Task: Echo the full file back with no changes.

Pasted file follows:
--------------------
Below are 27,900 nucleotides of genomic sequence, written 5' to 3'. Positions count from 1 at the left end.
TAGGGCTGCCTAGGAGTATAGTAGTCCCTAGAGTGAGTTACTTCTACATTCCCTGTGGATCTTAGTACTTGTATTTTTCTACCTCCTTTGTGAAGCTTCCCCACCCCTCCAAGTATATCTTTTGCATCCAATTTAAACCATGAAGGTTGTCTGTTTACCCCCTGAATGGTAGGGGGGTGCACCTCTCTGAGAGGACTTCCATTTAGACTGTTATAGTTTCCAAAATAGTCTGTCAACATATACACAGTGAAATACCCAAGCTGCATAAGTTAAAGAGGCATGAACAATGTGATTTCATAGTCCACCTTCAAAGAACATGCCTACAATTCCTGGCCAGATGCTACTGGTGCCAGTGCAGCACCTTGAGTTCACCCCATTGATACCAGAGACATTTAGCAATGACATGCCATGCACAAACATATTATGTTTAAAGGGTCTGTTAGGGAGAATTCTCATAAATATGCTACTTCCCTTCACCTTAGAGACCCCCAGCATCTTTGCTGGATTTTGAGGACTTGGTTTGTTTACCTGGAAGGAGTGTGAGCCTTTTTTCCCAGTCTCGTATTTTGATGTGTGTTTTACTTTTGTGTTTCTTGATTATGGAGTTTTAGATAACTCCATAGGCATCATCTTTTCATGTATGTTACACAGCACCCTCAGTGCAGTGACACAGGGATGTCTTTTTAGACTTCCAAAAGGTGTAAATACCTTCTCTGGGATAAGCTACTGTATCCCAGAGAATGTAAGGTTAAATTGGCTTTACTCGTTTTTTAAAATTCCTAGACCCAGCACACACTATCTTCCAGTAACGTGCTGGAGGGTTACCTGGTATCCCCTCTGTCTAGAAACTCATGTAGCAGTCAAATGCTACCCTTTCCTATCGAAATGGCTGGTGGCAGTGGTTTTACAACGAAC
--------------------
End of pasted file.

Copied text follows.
Below are 27,900 nucleotides of genomic sequence, written 5' to 3'. Positions count from 1 at the left end.
TAGGGCTGCCTAGGAGTATAGTAGTCCCTAGAGTGAGTTACTTCTACATTCCCTGTGGATCTTAGTACTTGTATTTTTCTACCTCCTTTGTGAAGCTTCCCCACCCCTCCAAGTATATCTTTTGCATCCAATTTAAACCATGAAGGTTGTCTGTTTACCCCCTGAATGGTAGGGGGGTGCACCTCTCTGAGAGGACTTCCATTTAGACTGTTATAGTTTCCAAAATAGTCTGTCAACATATACACAGTGAAATACCCAAGCTGCATAAGTTAAAGAGGCATGAACAATGTGATTTCATAGTCCACCTTCAAAGAACATGCCTACAATTCCTGGCCAGATGCTACTGGTGCCAGTGCAGCACCTTGAGTTCACCCCATTGATACCAGAGACATTTAGCAATGACATGCCATGCACAAACATATTATGTTTAAAGGGTCTGTTAGGGAGAATTCTCATAAATATGCTACTTCCCTTCACCTTAGAGACCCCCAGCATCTTTGCTGGATTTTGAGGACTTGGTTTGTTTACCTGGAAGGAGTGTGAGCCTTTTTTCCCAGTCTCGTATTTTGATGTGTGTTTTACTTTTGTGTTTCTTGATTATGGAGTTTTAGATAACTCCATAGGCATCATCTTTTCATGTATGTTACACAGCACCCTCAGTGCAGTGACACAGGGATGTCTTTTTAGACTTCCAAAAGGTGTAAATACCTTCTCTGGGATAAGCTACTGTATCCCAGAGAATGTAAGGTTAAATTGGCTTTACTCGTTTTTTAAAATTCCTAGACCCAGCACACACTATCTTCCAGTAACGTGCTGGAGGGTTACCTGGTATCCCCTCTGTCTAGAAACTCATGTAGCAGTCAAATGCTACCCTTTCCTATCGAAATGGCTGGTGGCAGTGGTTTTACAACGAAC